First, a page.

Liberal dreams and the Internet
The international public sphere is now regularly referred to as something that actually exists.1 It is invested with almost the same sense of reality as the World Trade Organization and the International Criminal Court. All are supposedly integral parts of the new global polity. By ‘international public sphere’, most critical theorists intend more than just a
synonym for international civil society in which organised groups seek to exert public in„uence on a transnational basis (something that dates back to at least the late eighteenth century, when campaigns were mounted in Britain, France and America against the slave trade). What leading critical analysts like Nancy Fraser2 have in mind when they refer to the international public sphere (though they do not all agree)3 is something more recent and also less concerted: the bringing together of individual citizens and informal networks through interconnected global webs of public communication and dialogue. This is giving rise, they argue, to the creation of a new popular force in the form of international public opinion which is in„uencing both public and private structures of power. The international public sphere has supposedly come into being as a conse-
quence of multiple globalising in„uences, including the growth of international social movements, the expansion of global markets, the increase of migration and foreign tourism, the development of global governance and the communications revolution. This last development tends to be emphasised in particular, because it is thought to be bringing the world closer together and enhancing international communication and understanding. Satellite transmission, global telecommunications networks and cheap air travel, it is argued, reduce both distance and time; international news agencies wholesale the same news across continents; the global integration of media markets is promoting the consumption of the same media; and the rise of the Internet is fostering interactive dialogue between nations. All these dierent developments are allegedly forging a new cultural geography.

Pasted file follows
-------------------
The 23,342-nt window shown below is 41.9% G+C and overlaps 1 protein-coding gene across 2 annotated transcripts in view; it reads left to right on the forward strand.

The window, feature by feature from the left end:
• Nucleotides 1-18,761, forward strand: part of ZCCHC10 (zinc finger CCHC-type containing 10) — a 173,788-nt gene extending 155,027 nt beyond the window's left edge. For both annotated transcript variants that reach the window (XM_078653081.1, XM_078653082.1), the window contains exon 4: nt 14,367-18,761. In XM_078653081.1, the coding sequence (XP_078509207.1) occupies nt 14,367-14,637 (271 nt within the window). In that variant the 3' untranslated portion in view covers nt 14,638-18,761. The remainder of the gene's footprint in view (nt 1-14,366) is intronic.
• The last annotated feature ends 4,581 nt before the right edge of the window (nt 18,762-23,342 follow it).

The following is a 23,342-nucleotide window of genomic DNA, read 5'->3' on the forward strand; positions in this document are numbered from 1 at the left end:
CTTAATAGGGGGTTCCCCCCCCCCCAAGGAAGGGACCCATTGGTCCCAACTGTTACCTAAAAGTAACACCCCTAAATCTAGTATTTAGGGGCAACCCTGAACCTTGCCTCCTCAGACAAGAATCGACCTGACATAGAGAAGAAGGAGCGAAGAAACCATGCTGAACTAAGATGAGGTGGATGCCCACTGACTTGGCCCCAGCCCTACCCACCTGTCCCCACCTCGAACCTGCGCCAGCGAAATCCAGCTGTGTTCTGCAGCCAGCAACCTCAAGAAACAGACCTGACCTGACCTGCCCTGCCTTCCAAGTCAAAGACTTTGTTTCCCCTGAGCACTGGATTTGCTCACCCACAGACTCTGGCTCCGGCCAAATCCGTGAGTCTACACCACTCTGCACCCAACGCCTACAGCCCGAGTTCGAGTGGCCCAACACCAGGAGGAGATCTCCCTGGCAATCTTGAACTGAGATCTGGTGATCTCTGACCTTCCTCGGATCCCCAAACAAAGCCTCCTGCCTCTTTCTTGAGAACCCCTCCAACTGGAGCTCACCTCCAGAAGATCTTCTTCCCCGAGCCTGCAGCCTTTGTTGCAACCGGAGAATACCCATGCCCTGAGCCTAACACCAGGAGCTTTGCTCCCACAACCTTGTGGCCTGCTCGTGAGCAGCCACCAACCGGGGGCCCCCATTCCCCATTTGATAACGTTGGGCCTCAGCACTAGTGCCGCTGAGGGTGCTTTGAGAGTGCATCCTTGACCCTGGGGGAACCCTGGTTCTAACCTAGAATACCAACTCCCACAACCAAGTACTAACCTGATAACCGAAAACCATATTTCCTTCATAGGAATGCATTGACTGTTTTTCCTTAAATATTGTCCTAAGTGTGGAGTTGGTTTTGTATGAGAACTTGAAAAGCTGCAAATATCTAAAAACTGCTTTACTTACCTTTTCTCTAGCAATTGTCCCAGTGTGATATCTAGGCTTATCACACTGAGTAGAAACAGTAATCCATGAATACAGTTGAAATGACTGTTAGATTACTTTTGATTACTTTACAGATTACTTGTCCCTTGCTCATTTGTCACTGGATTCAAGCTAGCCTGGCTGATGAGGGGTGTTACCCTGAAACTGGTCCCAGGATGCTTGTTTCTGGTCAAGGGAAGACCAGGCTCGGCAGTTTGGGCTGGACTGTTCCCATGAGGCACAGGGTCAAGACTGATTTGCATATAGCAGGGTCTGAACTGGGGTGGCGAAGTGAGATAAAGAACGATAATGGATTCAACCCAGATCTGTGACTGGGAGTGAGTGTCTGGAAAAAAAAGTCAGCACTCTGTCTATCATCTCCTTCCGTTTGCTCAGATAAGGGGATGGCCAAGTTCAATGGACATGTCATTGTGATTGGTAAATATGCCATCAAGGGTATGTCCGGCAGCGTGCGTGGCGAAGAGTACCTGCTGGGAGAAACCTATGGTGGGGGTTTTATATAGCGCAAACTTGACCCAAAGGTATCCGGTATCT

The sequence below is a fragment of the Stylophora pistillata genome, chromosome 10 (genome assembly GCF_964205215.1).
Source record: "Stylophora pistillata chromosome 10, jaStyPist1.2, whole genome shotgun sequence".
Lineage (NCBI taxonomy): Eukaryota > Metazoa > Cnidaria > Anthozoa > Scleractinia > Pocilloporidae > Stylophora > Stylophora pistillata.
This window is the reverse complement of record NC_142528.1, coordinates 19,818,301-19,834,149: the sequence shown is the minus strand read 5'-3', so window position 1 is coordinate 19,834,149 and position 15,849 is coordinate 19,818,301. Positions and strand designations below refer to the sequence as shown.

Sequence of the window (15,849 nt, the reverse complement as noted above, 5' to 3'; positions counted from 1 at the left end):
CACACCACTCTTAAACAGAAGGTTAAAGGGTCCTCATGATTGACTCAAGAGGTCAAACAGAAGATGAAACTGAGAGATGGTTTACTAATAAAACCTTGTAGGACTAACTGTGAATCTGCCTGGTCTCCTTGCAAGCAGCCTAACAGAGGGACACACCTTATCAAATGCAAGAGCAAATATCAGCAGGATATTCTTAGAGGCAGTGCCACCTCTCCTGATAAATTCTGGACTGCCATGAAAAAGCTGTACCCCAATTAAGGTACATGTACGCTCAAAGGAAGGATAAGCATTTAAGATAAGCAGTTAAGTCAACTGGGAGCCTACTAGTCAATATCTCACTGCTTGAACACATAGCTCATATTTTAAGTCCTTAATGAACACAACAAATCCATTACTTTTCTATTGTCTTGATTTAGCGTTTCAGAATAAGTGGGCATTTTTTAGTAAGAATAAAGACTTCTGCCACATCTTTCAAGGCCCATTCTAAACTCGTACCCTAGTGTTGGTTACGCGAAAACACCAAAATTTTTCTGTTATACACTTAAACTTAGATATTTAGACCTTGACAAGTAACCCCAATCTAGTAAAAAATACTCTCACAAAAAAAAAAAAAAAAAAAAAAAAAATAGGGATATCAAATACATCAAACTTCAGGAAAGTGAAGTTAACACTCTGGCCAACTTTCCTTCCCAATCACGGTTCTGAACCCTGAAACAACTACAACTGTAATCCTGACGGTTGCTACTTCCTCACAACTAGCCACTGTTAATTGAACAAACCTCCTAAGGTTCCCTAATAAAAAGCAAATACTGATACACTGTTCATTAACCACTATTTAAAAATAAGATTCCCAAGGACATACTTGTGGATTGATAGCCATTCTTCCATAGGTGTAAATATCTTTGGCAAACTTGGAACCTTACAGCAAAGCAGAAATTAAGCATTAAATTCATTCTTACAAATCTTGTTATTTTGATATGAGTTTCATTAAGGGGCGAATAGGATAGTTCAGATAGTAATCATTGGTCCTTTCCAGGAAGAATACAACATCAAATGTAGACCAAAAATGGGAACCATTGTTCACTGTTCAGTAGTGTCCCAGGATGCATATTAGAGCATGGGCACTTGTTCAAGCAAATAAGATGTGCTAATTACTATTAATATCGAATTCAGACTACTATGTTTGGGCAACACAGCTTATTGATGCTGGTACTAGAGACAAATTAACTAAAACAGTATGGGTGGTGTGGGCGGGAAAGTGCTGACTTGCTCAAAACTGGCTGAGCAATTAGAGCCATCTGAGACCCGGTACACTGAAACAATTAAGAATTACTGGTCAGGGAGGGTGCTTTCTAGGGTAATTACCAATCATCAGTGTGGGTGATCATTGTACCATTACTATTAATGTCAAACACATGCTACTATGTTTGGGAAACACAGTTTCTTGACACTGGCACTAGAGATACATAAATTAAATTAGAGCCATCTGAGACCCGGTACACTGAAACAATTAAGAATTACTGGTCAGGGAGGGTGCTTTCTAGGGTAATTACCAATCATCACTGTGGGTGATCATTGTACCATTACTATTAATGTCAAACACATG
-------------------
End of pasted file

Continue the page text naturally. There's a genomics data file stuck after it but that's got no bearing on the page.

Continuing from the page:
Circuits of communication, patterns of public discourse and the lineaments of imaginary life are all bursting out of the ‘container’ of the nation, and providing the basis for generating new global solidarities, shared concerns and common positions. These underpin, we are told, the emergence of international public opinion and ‘global norms’. In brief, the international public sphere is widely proclaimed to